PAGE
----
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Turkey asks for Swiss mediation in Armenia-Azerbaijan conflict


Turkey has requested support from Switzerland to help overcome conflicts between Armenia and Azerbaijan to open the way for Ankara to repair ties with Yerevan, which have been cool over the Armenian occupation of Nagorno-Karabakh.

During a visit to Switzerland in mid-October, Foreign Minister Ahmet Davutoğlu told Swiss officials that Turkey is ready to normalize its relations with Armenia, but he made it clear that Yerevan should first leave the Azerbaijani territories it has occupied, Turkish sources told Today’s Zaman. The foreign minister said once Switzerland convinces Armenia to leave the occupied territories, Ankara will open its borders with Armenia. The Swiss officials responded positively to Davutoğlu’s proposal.

A bloody conflict erupted between ethnic Azeris and Armenians in 1991 over Nagorno-Karabakh, a mountainous, predominantly Armenian-populated enclave within Azerbaijani borders. Armenian-backed armed forces seized 20 percent of Azerbaijani territories, killing 30,000 people. In a display of solidarity with Azerbaijan on the Nagorno-Karabakh issue, Turkey closed its borders with Armenia.

Davutoğlu, during his recent visit to Switzerland, had pointed out that relations with Armenia are important for Turkey and that Turkey is trying to find new ideas and solutions to develop and cover more ground when it comes to the ties. He hinted that Turkey will increase its studies for better relations with its neighbor in the coming days.

According to the Foreign Ministry sources, Turkey is particularly aiming to normalize relations with Armenia before 2015, the centennial of the so-called Armenian genocide of 1915. Turkey and Armenia had already created a roadmap when the two countries signed twin protocols in 2009 in Switzerland to normalize ties, sources say. However, as Azerbaijan and Armenia have not been able to achieve any results from negotiations, which started at the same time as the Armenian-Turkish normalization, this situation also negatively affects Turkey having better ties with Armenia.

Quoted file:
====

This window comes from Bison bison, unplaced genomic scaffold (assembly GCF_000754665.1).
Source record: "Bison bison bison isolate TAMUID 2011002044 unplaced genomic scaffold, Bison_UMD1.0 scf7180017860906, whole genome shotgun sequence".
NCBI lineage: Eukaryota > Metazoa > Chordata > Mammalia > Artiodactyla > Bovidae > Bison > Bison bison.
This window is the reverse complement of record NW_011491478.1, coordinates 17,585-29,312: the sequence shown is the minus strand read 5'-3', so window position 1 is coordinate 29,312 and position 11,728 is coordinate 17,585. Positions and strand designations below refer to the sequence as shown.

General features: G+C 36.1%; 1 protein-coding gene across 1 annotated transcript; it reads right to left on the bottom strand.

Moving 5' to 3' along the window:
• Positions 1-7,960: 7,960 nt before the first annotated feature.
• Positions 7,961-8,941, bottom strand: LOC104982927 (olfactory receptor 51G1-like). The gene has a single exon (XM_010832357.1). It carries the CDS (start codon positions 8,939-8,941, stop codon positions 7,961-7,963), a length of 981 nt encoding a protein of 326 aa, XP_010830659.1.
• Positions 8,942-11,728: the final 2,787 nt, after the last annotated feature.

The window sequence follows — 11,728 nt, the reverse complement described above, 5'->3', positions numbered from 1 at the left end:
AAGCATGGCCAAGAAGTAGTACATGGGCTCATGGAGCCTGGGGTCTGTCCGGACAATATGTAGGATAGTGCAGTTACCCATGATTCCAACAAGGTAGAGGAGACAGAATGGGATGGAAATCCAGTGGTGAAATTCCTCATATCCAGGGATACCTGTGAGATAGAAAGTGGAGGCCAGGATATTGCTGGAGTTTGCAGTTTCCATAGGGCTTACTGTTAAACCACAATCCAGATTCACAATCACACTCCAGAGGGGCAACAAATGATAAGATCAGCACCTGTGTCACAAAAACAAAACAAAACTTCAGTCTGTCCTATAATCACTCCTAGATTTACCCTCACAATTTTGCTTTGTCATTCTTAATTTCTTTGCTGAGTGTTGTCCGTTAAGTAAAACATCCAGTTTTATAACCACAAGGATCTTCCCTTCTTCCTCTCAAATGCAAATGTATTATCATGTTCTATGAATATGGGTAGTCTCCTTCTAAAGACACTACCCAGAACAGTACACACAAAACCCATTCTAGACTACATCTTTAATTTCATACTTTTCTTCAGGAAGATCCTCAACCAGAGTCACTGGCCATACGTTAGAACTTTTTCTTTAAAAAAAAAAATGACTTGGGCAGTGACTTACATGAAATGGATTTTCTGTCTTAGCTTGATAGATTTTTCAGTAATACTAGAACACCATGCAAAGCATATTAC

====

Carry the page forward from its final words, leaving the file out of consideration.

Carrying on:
Besides Nagorno-Karabakh, Armenia has also occupied seven other Azerbaijani districts adjacent to Nagorno-Karabakh.

In an effort to solve disagreements before the centennial of the 1915 events, Davutoğlu gave this message to Swiss officials during his visit: “If Armenia starts to leave the occupied territories and does this by presenting a clear timeline of withdrawal that will also be accepted by Baku, we are ready to put these protocols into practice. We are waiting for your help to convince the Armenian administration of this solution.”

The protocols of 2009, which were the first written agreements between Armenia and Turkey, failed after the two countries did not ratify the documents.

A senior Turkish official told Today’s Zaman that Turkey had closed its borders with Armenia not because of Nagorno-Karabakh but because of the adjacent districts that were occupied. Azerbaijan said it would not oppose Turkey opening its border with Armenia if Yerevan were to leave five of the seven adjacent regions. Yerevan also said it could withdraw from the five adjacent regions.

Azerbaijani president visits Turkey

Meanwhile, the president of Azerbaijani, Ilham Aliyev, arrived in Turkey on Tuesday upon an invitation from President Abdullah Gül.

Gül and Aliyev were scheduled to meet at a dinner given in Aliyev’s honor at the Çankaya presidential palace. Aliyev is expected to hold talks with top Turkish officials during the two-day official visit to Ankara.

On Wednesday, Aliyev will come together with Prime Minister Recep Tayyip Erdoğan in a tête-à-tête meeting. The two leaders will attend the High-Level Strategic Cooperation Council meeting later in the day. Aliyev and Erdoğan will speak at a joint press briefing after the meeting.

Today’s Zaman

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